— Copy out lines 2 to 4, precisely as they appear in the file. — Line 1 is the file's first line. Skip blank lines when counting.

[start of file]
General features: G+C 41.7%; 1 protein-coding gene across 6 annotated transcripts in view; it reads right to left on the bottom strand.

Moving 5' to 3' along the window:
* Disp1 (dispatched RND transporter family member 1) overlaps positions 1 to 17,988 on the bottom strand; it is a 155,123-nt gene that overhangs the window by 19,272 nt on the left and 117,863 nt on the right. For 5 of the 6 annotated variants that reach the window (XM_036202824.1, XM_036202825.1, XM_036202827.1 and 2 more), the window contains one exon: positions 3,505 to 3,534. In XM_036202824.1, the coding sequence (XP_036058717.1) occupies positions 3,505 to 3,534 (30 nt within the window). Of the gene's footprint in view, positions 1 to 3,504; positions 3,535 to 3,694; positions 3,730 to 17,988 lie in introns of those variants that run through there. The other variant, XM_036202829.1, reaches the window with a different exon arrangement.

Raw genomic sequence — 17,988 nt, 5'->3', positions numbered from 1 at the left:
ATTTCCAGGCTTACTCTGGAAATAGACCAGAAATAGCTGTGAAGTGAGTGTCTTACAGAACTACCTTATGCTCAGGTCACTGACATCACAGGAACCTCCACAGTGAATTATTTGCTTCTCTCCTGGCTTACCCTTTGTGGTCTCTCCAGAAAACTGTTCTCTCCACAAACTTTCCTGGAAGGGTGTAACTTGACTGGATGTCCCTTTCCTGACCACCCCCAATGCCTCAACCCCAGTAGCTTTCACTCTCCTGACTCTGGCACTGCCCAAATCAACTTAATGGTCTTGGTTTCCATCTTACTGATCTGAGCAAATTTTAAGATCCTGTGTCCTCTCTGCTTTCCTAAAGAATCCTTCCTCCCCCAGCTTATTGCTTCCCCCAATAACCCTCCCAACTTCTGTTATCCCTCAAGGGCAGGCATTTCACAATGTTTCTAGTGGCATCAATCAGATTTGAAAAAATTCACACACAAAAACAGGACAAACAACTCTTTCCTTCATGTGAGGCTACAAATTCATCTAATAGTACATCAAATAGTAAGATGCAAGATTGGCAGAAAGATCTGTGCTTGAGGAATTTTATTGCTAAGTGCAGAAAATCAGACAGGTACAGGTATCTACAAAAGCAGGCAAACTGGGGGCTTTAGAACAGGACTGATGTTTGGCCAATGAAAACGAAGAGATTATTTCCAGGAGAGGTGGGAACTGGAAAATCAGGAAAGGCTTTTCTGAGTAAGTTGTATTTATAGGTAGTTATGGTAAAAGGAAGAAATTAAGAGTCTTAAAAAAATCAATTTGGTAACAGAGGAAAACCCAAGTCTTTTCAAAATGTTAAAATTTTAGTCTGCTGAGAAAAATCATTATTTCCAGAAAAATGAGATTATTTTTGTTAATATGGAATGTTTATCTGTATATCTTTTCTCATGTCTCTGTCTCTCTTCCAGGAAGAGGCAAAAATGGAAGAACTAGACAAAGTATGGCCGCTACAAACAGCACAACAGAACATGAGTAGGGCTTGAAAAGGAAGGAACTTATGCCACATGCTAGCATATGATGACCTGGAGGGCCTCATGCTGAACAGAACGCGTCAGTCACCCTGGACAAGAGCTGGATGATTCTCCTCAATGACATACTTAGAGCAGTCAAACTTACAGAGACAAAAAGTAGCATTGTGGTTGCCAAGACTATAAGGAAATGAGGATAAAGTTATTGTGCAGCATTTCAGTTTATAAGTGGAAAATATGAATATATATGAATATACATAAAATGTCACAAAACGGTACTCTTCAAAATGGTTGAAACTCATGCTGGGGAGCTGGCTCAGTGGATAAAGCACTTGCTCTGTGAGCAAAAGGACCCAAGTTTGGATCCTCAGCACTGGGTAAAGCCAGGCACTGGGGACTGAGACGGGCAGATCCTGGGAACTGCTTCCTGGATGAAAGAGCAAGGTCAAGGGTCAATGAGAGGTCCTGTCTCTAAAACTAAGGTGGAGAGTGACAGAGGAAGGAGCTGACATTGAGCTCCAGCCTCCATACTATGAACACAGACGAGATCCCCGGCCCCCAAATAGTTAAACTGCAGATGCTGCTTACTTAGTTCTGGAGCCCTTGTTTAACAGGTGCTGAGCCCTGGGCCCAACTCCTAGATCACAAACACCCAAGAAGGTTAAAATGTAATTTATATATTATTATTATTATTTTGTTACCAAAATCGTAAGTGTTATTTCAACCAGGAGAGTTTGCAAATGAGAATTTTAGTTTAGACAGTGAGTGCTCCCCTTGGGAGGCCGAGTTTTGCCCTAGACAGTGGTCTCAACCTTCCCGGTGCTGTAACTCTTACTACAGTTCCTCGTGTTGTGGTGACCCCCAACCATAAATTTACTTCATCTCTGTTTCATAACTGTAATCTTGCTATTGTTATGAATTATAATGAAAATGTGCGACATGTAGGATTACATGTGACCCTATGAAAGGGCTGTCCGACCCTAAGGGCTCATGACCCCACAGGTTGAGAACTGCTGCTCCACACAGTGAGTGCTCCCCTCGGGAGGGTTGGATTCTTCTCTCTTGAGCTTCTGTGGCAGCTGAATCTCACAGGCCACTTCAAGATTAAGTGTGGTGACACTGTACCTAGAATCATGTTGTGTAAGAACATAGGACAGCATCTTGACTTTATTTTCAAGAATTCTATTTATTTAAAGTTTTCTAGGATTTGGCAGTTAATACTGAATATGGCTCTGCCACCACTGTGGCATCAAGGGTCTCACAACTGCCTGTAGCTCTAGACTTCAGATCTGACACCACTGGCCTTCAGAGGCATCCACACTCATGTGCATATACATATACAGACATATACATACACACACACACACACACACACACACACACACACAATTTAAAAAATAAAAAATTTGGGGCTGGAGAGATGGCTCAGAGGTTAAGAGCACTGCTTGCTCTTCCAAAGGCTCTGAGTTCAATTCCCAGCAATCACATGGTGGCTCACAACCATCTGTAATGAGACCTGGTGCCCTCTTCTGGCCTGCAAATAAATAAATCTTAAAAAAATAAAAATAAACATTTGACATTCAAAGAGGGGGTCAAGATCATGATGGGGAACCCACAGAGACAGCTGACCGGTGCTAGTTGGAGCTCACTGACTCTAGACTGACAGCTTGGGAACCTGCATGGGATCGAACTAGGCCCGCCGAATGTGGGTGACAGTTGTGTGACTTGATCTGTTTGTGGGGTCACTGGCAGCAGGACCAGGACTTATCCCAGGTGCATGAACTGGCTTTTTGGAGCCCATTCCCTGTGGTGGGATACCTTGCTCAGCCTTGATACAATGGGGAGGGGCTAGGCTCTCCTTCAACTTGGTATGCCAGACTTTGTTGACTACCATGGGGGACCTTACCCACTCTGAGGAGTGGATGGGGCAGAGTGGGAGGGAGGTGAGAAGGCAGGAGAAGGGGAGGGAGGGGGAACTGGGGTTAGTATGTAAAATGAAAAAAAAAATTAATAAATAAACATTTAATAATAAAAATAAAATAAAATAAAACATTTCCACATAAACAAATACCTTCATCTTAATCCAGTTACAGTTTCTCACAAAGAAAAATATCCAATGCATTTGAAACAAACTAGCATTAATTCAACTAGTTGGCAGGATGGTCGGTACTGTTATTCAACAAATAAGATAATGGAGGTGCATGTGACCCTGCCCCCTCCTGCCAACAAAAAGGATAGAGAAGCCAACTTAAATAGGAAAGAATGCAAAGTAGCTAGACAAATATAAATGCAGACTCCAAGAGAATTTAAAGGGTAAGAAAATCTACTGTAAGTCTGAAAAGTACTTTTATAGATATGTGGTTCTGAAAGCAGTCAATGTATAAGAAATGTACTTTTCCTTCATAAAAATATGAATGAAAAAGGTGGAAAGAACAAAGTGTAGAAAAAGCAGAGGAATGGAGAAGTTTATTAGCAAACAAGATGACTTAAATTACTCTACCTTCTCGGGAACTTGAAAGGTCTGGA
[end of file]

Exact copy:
Moving 5' to 3' along the window:
* Disp1 (dispatched RND transporter family member 1) overlaps positions 1 to 17,988 on the bottom strand; it is a 155,123-nt gene that overhangs the window by 19,272 nt on the left and 117,863 nt on the right. For 5 of the 6 annotated variants that reach the window (XM_036202824.1, XM_036202825.1, XM_036202827.1 and 2 more), the window contains one exon: positions 3,505 to 3,534. In XM_036202824.1, the coding sequence (XP_036058717.1) occupies positions 3,505 to 3,534 (30 nt within the window). Of the gene's footprint in view, positions 1 to 3,504; positions 3,535 to 3,694; positions 3,730 to 17,988 lie in introns of those variants that run through there. The other variant, XM_036202829.1, reaches the window with a different exon arrangement.

Raw genomic sequence — 17,988 nt, 5'->3', positions numbered from 1 at the left: